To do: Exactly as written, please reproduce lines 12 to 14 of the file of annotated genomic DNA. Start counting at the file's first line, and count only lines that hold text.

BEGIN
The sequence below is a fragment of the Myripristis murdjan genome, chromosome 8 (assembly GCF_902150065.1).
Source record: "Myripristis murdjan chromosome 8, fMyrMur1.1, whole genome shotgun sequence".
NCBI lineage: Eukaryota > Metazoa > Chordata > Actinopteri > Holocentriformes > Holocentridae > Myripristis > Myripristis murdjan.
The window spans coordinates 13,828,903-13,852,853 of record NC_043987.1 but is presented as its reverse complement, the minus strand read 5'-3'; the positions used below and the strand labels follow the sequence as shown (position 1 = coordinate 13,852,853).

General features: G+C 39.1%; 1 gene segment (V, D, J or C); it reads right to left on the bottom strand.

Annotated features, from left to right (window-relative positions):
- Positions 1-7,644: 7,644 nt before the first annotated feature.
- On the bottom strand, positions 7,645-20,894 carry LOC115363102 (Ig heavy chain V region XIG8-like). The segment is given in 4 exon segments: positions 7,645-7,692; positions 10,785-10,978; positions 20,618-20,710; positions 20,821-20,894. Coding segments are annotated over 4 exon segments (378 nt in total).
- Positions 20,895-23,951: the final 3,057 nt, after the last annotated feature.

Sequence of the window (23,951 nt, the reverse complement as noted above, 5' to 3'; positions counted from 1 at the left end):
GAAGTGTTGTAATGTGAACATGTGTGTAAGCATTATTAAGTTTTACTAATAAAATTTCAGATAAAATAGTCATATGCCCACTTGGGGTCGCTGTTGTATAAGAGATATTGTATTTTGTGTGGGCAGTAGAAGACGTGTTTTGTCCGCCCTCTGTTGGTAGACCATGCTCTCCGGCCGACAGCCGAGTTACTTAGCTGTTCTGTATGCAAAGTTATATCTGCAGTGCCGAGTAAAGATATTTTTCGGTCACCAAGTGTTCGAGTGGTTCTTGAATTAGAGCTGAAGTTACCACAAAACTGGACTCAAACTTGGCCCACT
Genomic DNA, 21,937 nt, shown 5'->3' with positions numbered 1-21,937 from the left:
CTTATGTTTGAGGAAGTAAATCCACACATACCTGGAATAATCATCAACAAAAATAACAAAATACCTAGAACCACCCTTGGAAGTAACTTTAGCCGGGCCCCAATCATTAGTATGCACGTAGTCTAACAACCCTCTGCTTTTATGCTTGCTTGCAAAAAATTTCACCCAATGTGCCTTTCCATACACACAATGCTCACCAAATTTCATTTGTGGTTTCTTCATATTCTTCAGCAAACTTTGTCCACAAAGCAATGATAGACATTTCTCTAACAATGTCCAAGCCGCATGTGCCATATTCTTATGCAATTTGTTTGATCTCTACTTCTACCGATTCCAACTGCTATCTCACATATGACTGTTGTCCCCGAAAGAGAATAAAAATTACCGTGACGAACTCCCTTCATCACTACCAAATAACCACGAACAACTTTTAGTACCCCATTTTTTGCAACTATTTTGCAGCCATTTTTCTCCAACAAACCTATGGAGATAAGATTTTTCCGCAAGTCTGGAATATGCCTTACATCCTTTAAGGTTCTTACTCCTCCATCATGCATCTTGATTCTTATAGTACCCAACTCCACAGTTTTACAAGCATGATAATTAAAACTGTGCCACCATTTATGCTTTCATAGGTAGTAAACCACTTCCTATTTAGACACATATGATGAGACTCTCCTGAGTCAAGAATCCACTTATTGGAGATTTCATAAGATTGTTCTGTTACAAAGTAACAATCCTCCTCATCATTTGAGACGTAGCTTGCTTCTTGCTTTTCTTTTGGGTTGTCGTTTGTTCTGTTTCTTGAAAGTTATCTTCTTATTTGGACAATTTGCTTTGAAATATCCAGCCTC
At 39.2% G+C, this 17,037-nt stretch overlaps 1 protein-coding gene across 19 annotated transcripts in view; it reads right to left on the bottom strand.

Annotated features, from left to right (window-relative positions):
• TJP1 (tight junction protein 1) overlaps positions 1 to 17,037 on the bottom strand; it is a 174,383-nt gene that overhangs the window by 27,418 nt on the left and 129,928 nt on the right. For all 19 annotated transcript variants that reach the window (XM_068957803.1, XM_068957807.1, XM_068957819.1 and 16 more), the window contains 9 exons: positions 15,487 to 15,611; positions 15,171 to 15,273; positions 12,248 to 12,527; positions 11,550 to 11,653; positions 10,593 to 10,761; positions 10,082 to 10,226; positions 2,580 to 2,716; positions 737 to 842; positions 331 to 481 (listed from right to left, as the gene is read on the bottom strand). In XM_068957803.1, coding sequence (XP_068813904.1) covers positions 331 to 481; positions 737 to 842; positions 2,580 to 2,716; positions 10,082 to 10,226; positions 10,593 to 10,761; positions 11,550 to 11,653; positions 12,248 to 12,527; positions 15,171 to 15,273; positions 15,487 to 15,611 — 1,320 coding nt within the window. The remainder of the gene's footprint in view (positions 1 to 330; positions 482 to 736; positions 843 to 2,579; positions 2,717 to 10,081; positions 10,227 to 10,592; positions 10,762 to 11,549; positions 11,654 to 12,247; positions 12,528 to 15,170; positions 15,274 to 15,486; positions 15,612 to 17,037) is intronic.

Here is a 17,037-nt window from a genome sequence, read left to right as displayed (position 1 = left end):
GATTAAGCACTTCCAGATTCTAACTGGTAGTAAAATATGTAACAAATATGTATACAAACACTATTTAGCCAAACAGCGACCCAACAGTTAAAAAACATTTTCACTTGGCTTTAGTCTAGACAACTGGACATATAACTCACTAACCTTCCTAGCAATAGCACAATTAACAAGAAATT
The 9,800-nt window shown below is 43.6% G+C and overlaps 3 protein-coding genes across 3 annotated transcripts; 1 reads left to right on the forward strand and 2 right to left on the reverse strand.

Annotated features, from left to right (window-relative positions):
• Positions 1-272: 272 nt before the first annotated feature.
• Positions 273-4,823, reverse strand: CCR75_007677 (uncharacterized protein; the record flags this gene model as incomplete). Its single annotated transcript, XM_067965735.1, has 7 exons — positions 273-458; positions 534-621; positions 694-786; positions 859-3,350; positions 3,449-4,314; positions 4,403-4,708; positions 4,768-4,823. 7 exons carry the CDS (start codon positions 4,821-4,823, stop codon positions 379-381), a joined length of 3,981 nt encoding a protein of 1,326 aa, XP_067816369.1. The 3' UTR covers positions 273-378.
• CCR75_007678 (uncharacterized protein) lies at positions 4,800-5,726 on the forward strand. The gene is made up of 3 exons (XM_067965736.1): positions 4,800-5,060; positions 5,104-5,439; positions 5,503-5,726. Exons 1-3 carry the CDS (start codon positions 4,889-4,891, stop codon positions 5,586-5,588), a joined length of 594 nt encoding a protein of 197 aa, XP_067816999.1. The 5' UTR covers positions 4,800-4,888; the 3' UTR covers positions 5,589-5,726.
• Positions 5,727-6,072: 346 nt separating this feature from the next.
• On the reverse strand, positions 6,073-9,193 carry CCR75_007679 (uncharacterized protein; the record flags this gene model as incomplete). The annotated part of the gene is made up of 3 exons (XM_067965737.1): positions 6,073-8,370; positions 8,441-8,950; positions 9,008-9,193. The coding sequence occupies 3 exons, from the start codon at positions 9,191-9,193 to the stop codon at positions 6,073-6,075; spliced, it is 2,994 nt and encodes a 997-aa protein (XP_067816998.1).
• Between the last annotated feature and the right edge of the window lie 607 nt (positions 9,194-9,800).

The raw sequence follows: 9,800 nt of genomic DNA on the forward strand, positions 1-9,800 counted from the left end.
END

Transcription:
Genomic DNA, 21,937 nt, shown 5'->3' with positions numbered 1-21,937 from the left:
CTTATGTTTGAGGAAGTAAATCCACACATACCTGGAATAATCATCAACAAAAATAACAAAATACCTAGAACCACCCTTGGAAGTAACTTTAGCCGGGCCCCAATCATTAGTATGCACGTAGTCTAACAACCCTCTGCTTTTATGCTTGCTTGCAAAAAATTTCACCCAATGTGCCTTTCCATACACACAATGCTCACCAAATTTCATTTGTGGTTTCTTCATATTCTTCAGCAAACTTTGTCCACAAAGCAATGATAGACATTTCTCTAACAATGTCCAAGCCGCATGTGCCATATTCTTATGCAATTTGTTTGATCTCTACTTCTACCGATTCCAACTGCTATCTCACATATGACTGTTGTCCCCGAAAGAGAATAAAAATTACCGTGACGAACTCCCTTCATCACTACCAAATAACCACGAACAACTTTTAGTACCCCATTTTTTGCAACTATTTTGCAGCCATTTTTCTCCAACAAACCTATGGAGATAAGATTTTTCCGCAAGTCTGGAATATGCCTTACATCCTTTAAGGTTCTTACTCCTCCATCATGCATCTTGATTCTTATAGTACCCAACTCCACAGTTTTACAAGCATGATAATTAAAACTGTGCCACCATTTATGCTTTCATAGGTAGTAAACCACTTCCTATTTAGACACATATGATGAGACTCTCCTGAGTCAAGAATCCACTTATTGGAGATTTCATAAGATTGTTCTGTTACAAAGTAACAATCCTCCTCATCATTTGAGACGTAGCTTGCTTCTTGCTTTTCTTTTGGGTTGTCGTTTGTTCTGTTTCTTGAAAGTTATCTTCTTATTTGGACAATTTGCTTTGAAATATCCAGCCTC
At 39.2% G+C, this 17,037-nt stretch overlaps 1 protein-coding gene across 19 annotated transcripts in view; it reads right to left on the bottom strand.